This is an update to our 2 am post about Lu Jianbo, the civil servant in Jiangsu province who attacked a woman with a knife on Friday night while reportedly shouting, “My family runs the public security bureau! Killing people is not a problem!” (“公安局是我家开的, 杀死人没问题!”)
The raw footage of the incident remains cleansed from Youku, where it first appeared, which is weird because news about the attack can be found in several other places. (Click here to see the original clip on Daily Motion — I was afraid to upload it to YouTube, whose moderators are vestal ninnies who haphazardly hand out “community warnings” for videos that are too “shocking”).
We’ve since learned that the woman attacked is Zang Hongmei, and that Lu Jianbo was so incensed because Zang’s mother allegedly hit Lu’s mother in the head with a brick. All this from Global Times, which has more details:
According to an initial investigation, Lu’s mother, surnamed Miao, became involved in an altercation with her neighbor, Zang, following a quarrel between the two around 7:30 pm inside the grounds of their apartment compound.
During the scuffle, Miao was allegedly hit on the head by a brick thrown by Zang. When Lu arrived home and saw his mother’s injuries, he grabbed a knife and attacked Zang, said police.
Zang suffered tendon and nerve damage in her left thumb during the attack and was taken to a nearby hospital for surgery.
Lu repeatedly shouted, “My family runs the public security bureau” during the attack, several eyewitnesses to the attack told the Beijing News.
Zang’s husband explained to local media that the neighbors Miao and Zang have had a long-standing dispute. “Lu’s family has taken over public green space and has been erecting illegal structures for a long time and many residents have called the mayor’s hotline to complain.”
People have latched on to the phrase “My family runs the Public Security Bureau.” Isolated from the context of an angry young man fighting for the honor of his mother, the words serve as a blunt reminder of the perceived arrogance of this country’s children of privilege. (Lu Jianbo’s father is Lu Shengmin, who Global Times says “is in charge of office management, finance and infrastructure work at the local public security bureau,” i.e. the deputy political commissar of the Jingjiang Public Security Bureau.) if Jianbo isn’t exactly a fu’erdai — second-generation rich — he’s the next best/worst thing: second-generation powerful. In other words, he will never win a public relations battle.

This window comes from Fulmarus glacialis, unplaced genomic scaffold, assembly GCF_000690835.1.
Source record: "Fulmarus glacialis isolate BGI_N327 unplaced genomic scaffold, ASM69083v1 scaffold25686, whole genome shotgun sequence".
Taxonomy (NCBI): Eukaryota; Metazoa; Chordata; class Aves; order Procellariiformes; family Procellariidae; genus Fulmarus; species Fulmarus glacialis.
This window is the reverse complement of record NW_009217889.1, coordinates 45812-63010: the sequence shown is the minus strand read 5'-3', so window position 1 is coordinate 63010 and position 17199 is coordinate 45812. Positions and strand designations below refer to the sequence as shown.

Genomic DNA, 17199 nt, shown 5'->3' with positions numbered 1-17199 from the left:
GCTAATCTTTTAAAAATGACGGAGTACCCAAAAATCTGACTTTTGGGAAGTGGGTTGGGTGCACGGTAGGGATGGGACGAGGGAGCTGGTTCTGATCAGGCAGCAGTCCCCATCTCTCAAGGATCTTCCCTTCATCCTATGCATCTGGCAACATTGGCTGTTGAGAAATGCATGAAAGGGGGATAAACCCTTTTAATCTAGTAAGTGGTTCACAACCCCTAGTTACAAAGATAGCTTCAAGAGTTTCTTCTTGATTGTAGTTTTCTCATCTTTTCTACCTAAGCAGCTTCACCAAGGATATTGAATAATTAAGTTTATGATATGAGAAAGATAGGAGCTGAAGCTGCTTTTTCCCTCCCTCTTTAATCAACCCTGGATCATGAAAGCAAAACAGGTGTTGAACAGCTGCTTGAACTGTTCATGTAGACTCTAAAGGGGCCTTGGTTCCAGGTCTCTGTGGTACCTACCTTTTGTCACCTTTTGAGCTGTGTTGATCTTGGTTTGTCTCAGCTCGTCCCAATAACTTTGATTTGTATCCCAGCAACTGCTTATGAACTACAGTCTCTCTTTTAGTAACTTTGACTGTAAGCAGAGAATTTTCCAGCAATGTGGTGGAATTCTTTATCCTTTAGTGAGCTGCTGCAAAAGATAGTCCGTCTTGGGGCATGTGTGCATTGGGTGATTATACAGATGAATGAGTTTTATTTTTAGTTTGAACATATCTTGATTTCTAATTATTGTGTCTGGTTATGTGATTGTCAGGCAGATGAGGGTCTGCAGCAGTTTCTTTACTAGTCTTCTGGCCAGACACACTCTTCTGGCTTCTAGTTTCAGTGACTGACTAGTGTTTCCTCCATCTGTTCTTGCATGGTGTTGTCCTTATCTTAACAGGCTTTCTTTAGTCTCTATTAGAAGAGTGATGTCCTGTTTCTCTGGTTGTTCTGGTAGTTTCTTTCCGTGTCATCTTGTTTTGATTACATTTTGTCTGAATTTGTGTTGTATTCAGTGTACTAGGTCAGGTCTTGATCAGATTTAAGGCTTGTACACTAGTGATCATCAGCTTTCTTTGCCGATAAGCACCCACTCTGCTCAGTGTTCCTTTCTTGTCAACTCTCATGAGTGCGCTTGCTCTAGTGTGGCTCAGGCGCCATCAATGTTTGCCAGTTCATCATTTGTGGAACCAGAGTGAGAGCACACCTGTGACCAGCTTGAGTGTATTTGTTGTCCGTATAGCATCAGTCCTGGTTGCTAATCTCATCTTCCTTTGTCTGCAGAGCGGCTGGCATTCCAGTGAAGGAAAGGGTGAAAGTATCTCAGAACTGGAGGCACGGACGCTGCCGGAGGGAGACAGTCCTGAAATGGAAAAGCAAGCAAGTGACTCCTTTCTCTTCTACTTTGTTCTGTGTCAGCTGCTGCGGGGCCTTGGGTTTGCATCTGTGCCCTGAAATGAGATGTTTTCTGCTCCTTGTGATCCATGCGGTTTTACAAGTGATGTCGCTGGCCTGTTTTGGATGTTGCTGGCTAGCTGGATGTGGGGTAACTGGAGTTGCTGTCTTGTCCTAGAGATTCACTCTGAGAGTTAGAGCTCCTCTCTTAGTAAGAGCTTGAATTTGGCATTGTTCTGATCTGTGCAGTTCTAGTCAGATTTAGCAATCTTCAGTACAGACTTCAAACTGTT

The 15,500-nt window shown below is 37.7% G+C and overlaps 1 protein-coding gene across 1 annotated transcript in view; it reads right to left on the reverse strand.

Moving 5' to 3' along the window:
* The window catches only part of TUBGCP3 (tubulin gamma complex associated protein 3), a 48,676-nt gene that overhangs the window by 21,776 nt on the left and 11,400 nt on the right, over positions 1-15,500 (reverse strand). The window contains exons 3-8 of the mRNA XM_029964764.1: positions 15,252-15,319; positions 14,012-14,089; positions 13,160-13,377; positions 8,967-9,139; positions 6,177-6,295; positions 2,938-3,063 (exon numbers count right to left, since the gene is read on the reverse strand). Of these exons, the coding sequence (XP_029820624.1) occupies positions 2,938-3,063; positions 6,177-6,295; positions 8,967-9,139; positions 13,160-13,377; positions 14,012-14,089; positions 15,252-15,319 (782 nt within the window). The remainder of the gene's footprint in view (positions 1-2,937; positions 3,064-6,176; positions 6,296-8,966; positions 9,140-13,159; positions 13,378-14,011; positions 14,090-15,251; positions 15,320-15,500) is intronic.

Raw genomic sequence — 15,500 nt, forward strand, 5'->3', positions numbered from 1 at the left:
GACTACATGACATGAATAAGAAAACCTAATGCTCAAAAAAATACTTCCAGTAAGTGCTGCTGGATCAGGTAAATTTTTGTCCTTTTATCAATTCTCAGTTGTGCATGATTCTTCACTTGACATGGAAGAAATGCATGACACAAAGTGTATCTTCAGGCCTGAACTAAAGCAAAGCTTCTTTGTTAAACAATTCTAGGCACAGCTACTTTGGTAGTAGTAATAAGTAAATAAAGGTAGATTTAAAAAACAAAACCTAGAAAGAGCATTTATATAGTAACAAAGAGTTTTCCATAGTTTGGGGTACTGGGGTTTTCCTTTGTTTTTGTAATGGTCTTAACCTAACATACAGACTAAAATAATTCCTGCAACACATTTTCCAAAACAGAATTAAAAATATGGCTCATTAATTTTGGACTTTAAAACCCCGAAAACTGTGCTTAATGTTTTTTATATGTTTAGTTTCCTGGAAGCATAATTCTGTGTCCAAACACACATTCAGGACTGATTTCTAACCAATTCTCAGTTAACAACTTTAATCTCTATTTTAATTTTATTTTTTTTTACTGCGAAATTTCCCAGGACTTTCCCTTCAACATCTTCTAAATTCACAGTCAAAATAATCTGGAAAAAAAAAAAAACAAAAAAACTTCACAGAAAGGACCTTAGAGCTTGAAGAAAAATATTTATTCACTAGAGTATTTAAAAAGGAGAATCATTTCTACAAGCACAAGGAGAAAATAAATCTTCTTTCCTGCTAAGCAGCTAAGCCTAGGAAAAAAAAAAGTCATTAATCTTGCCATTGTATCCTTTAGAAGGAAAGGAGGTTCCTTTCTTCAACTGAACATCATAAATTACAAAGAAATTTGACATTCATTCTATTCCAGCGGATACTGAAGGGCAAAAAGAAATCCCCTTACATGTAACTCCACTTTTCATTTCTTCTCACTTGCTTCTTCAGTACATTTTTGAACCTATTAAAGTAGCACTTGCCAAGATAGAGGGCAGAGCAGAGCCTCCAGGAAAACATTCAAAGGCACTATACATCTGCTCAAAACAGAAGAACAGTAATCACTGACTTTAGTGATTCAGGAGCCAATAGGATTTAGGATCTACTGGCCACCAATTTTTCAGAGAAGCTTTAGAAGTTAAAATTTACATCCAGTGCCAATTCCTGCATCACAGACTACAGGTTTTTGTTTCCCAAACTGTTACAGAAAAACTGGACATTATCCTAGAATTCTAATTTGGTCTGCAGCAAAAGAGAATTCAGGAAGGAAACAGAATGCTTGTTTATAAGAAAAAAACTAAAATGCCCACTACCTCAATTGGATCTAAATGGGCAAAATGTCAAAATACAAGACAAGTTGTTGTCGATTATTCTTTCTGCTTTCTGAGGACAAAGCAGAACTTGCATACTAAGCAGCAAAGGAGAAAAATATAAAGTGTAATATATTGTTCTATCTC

The comparisons to Li Gang were inevitable: you’ll remember “My dad is Li Gang” were the infamous words uttered by an intoxicated Li Qiming to security guards after he killed a Hebei University student with his car. The incident turned into a full-blown meme after censors failed to control the message, and the lesson was clear: there’s a lot of public discontent in China — with the rich, the powerful, the justice system, and, by extension, the government.
Which makes these type of stories so potentially volatile. It’ll be interesting to see where it goes from here, if anywhere. (“According to China’s Criminal Law, Lu could face intentional injury charges and a potential sentence ranging from six months to 10 years, Gao [Ming, a lawyer from the Shanghai Wanfang Law Firm, told the Global Times].”)
Will Lu’s mother, who has been illegally taking over public green space, be punished? Could she possibly, considering who her husband is? Of course, the family will spin the narrative so that she’s a victim in all this, the bullied old woman. Maybe it would have worked — that is, before the son went ahead and threw away his family’s only chance for garnering public sympathy. All it took were seven words.